Amended Federal Rules Take Effect

Readers will recall from our previous posts that amendments to the Federal Rules of Civil Procedure were in the works for some time.  They finally took effect earlier this month. With regard to Rule 26, the amendments extend work-product protection to the discovery of draft reports by testifying expert witnesses and, with three important exceptions, to the discovery of communications between testifying expert witnesses and retaining counsel. The amendments also provide that a lawyer relying on a witness who will provide expert testimony but is not required to provide a Rule 26(a)(2)(B) report – because the witness is not retained or specially employed to provide expert testimony and is not an employee who regularly gives expert testimony – must disclose the subject matter of the witness’s testimony and summarize the facts and opinions that the witness is expected to offer.

The prior 1993 amendments to Civil Rule 26 had been interpreted by some courts to allow discovery of all draft expert witness reports and all communications between counsel and testifying expert witnesses.  The experience under those amendments revealed significant practical problems in the eyes of many litigators. The rule changes are generally seen as an improvement for trial lawyers.  Experts and attorneys may now communicate more freely, such as by email, instead of engaging in time-consuming dances designed to avoid creating potentially discoverable communications. The amendment allows attorneys and experts to exchange draft reports for review and discussion without fear of the consequence of the production of such communications. It also eliminates attorney time spent trying to negotiate a stipulation with opposing parties in order to avoid disclosure of this type of information. 

The rules still permit discovery of communications related to the experts' compensation, any assumptions provided by counsel to the expert to rely on; and facts or data that counsel provided to the testifying expert.  Time will tell if the courts interpret the latter two as being limited to disclosure of objective information the lawyer provided to the expert, and not the general conversations they had surrounding those facts or interpretations of those facts.  One likely effect is that counsel will want experts, to the extent possible, to find facts and data for themselves in public sources.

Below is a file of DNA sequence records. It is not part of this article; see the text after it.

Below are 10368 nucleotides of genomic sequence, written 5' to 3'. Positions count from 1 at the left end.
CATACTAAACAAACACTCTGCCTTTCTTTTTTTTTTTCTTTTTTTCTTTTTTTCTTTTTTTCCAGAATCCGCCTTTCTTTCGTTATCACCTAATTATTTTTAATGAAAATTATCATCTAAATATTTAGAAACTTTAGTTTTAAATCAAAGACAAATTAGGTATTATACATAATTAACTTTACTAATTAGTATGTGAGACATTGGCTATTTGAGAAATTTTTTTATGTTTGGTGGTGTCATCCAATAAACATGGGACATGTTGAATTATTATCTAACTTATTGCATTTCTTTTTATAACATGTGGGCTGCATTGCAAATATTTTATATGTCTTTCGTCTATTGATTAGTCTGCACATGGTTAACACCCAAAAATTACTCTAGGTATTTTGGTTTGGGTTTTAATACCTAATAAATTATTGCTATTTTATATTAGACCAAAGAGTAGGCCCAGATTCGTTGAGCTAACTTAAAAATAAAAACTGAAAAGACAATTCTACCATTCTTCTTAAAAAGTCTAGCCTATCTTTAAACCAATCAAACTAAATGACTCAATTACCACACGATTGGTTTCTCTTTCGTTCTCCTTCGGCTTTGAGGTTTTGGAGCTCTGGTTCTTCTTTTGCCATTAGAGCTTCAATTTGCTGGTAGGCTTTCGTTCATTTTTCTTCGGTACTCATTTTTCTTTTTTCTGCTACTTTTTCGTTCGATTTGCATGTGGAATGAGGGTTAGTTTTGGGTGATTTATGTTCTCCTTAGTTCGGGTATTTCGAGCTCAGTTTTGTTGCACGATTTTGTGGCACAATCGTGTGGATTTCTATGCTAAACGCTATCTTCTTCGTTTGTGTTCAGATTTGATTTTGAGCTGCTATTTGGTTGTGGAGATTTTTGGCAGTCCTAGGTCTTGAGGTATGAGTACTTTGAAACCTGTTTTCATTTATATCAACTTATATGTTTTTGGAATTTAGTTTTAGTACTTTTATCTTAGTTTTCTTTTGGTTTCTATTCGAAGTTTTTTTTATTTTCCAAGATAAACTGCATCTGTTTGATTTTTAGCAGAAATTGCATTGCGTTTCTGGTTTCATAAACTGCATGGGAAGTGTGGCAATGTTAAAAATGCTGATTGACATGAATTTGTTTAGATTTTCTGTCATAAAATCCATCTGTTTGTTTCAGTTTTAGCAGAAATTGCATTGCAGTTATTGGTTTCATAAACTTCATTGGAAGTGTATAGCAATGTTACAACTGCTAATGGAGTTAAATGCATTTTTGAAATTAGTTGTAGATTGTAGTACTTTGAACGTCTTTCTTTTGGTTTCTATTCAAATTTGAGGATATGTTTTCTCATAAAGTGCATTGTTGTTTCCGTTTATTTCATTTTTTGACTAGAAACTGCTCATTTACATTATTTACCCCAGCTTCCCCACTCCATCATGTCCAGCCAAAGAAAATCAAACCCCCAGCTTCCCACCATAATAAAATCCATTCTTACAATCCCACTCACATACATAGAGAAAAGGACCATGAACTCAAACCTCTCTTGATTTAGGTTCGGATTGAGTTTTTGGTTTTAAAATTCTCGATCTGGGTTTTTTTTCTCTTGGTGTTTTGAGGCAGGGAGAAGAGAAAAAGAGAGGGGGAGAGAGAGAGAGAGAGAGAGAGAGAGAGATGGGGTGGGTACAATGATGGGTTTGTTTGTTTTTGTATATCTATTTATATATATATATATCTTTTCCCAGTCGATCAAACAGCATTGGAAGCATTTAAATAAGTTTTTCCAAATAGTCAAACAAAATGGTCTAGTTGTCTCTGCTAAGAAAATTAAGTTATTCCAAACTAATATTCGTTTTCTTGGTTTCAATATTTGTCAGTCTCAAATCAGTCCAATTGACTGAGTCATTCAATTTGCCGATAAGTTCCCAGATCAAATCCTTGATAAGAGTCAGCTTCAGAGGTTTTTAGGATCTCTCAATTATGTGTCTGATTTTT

Supreme Court Approves Proposed Amendments to Rule 26

Last week, the Supreme Court approved the proposed amendments to Federal Rules of Civil Procedure 8, 26, and 56, and Illustrative Form 52, and transmitted them to Congress. The amendments were approved by the Judicial Conference of the United States last fall (as covered earlier here).

Readers will recall that with regard to Rule 26, the amendments would extend work-product protection to the discovery of draft reports by testifying expert witnesses and, with three important exceptions, to the discovery of communications between testifying expert witnesses and retaining counsel. The amendments also provide that a lawyer relying on a witness who will provide expert testimony but is not required to provide a Rule 26(a)(2)(B) report – because the witness is not retained or specially employed to provide expert testimony and is not an employee who regularly gives expert testimony – must disclose the subject matter of the witness’s testimony and summarize the facts and opinions that the witness is expected to offer. The prior 1993 amendments to Civil Rule 26 have been interpreted by some courts to allow discovery of all draft expert witness reports and all communications between counsel and testifying expert witnesses. The experience under those amendments revealed significant practical problems in the eyes of many litigators.

Absent congressional intervention, the amendments will become effective on Dec. 1, 2010.
 

 

 

Federal Rule of Civil Procedure 26: Amendment Update

We love to hear from our faithful readers, and one recently asked us to update the status of the proposed amendments to Rule 26. We posted on them last year, noting that there would be public comment opportunities throughout 2009.